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Nova Scotia has posted a significant increase in the number of new HIV infections so far this year, prompting the province’s Health Department to issue an urgent advisory warning doctors and nurses of the sudden spike in cases of the communicable disease.

In the first six months of 2018, the province recorded approximately 16 new cases of HIV – a number usually seen over the course of a year.

“The concern is that we’ve already reached what we’d expect for an entire year after six months,” Dr. Trevor Arnason, medical officer of health with the Nova Scotia Health Authority, said in an interview Thursday.

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“We’re heading towards a doubling of the number of reports over the year.”

It’s unclear what has caused the number of newly diagnosed HIV cases to rise, though Arnason said it appears certain individuals acquired HIV in the “very recent past.”

“We’re trying to make health care providers aware that we’re seeing more cases and they should look for the signs and symptoms and get people tested,” he said.

The advisory sent to doctors and nurses last week said up to 90 per cent of people infected with HIV will develop a fever within four to eight weeks after exposure to the virus.

It said the most commonly reported risk factors were men who have sex with men or people who inject drugs.

HIV – the Human Immunodeficiency Virus – is a blood-borne disease that can be spread through sexual activity or by sharing a needle. It can eventually lead to AIDS.

It was once considered a death sentence, but there are now treatments that can greatly reduce the virus.

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Dena Simon, executive director of the AIDS Coalition of Nova Scotia, said younger generations that didn’t experience the HIV/AIDS crisis in the 1980s and 1990s may not understand the potential severity of the disease.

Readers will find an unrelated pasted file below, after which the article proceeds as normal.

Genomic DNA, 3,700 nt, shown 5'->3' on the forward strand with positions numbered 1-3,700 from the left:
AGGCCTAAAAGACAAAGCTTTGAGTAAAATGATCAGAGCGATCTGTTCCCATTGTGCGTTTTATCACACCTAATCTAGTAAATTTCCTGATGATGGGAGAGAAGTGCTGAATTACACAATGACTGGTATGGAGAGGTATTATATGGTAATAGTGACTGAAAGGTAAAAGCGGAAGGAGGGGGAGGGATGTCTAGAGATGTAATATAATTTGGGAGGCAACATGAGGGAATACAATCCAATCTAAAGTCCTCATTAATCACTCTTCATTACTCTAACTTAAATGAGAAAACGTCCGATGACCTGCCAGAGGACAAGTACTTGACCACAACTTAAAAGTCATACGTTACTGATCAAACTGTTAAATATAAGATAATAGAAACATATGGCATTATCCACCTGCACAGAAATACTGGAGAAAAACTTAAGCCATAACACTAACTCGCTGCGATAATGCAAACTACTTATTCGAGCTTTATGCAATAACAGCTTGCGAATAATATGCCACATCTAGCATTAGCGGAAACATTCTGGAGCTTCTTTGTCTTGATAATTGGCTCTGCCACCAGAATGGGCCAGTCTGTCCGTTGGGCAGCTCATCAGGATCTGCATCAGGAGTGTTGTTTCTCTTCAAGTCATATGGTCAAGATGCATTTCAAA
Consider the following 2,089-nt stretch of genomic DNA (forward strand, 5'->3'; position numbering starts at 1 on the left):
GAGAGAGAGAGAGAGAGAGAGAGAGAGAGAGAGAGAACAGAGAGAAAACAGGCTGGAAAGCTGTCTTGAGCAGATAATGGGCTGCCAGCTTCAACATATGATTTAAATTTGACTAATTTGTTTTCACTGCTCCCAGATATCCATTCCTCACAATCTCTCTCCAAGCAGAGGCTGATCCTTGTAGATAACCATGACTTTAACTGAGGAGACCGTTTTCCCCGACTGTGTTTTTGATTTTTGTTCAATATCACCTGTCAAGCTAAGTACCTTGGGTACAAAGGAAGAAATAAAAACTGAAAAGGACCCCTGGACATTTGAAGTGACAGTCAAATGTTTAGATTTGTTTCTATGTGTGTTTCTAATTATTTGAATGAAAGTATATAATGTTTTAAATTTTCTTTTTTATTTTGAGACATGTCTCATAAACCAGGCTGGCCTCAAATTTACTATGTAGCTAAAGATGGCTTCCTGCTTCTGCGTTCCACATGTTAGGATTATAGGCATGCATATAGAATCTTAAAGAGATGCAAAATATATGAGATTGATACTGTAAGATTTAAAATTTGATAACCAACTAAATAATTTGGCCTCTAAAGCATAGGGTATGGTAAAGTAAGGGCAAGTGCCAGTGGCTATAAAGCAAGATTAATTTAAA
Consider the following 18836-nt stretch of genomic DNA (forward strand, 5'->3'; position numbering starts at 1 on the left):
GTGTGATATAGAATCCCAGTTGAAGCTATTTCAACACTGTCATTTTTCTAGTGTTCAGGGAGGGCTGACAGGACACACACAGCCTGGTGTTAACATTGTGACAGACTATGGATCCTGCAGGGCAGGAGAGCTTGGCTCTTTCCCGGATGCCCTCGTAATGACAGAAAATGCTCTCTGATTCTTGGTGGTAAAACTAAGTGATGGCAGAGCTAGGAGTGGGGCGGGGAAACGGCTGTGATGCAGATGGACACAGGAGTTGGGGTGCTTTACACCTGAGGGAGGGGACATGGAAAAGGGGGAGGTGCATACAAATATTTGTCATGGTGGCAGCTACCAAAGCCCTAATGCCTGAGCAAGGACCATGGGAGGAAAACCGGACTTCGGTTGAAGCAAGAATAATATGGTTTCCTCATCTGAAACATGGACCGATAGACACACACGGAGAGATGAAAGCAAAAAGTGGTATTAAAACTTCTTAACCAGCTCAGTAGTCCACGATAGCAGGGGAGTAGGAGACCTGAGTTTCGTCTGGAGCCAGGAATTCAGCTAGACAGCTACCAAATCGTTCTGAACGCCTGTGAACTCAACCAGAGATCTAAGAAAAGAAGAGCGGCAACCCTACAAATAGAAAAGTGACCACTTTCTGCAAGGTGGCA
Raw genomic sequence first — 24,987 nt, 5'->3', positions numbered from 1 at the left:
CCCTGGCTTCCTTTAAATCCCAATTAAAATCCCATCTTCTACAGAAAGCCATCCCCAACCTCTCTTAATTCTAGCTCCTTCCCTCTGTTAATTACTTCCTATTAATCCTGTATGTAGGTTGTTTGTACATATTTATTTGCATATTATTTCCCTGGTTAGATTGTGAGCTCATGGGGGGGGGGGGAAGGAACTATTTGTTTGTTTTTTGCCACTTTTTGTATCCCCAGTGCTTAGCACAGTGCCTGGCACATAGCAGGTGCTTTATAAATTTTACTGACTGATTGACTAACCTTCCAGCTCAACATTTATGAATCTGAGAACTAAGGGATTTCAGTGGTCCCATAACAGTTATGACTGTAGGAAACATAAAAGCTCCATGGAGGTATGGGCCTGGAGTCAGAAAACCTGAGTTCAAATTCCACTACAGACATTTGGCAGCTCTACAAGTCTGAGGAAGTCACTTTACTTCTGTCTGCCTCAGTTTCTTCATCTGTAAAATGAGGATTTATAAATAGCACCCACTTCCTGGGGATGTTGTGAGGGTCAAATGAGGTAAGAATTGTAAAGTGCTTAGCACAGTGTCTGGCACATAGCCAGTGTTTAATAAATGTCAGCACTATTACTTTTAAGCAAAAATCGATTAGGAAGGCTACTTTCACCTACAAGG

“Managing HIV now is a very different scenario than it was back then,” she said. “Today, it’s a chronic, manageable disease and you can have pretty much a normal life.”

Simon added: “But that doesn’t mean we should be complacent about it because it’s still something that you have to manage, and we don’t want it being spread.”

Advocates of a preventative medication called pre-exposure prophylaxis say it could drastically reduce the transmission of HIV if it were publicly funded.

“This is a pill that you take every day – when you and your doctor decide you might be at risk for HIV – and it’s 99 per cent effective at preventing HIV,” said Matthew Numer, assistant professor in the School of Health and Human Performance at Dalhousie University in Halifax.

“If your body is exposed to HIV, you won’t contract it.”

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British Columbia, Quebec, Ontario, and Saskatchewan publicly fund pre-exposure prophylaxis – often referred to as PrEP.

A spokeswoman for Nova Scotia’s Health Department said the province is “actively working on a solution to expand access to PrEP for Nova Scotians at high-risk for HIV infection.”

Numer, also the chairman of the PrEP Action Committee in Nova Scotia, said jurisdictions that have publicly funded the drug have reported a 40 per cent decrease in new HIV cases – compared to Nova Scotia’s 100 per cent increase so far in 2018.

Simon said there are health and economic arguments to support funding pre-exposure prophylaxis.

“This is a public health issue and we know that HIV can spread, so we need to stem that tide,” she said.

“The other side of that is an economic argument. It’s much more cost-effective to fund the preventative measure than to support and fund the lifelong treatment measures.”

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About 75,000 people in Canada have HIV, according to the Canadian AIDS Society.

One in five HIV-positive Canadians are not aware of their status, which makes the possibility of transmitting the virus much more likely, the society said in a press release last month.

The Public Health Agency of Canada said there were 2,344 new HIV infections in Canada in 2016, an 11.6 per cent increase from 2015.

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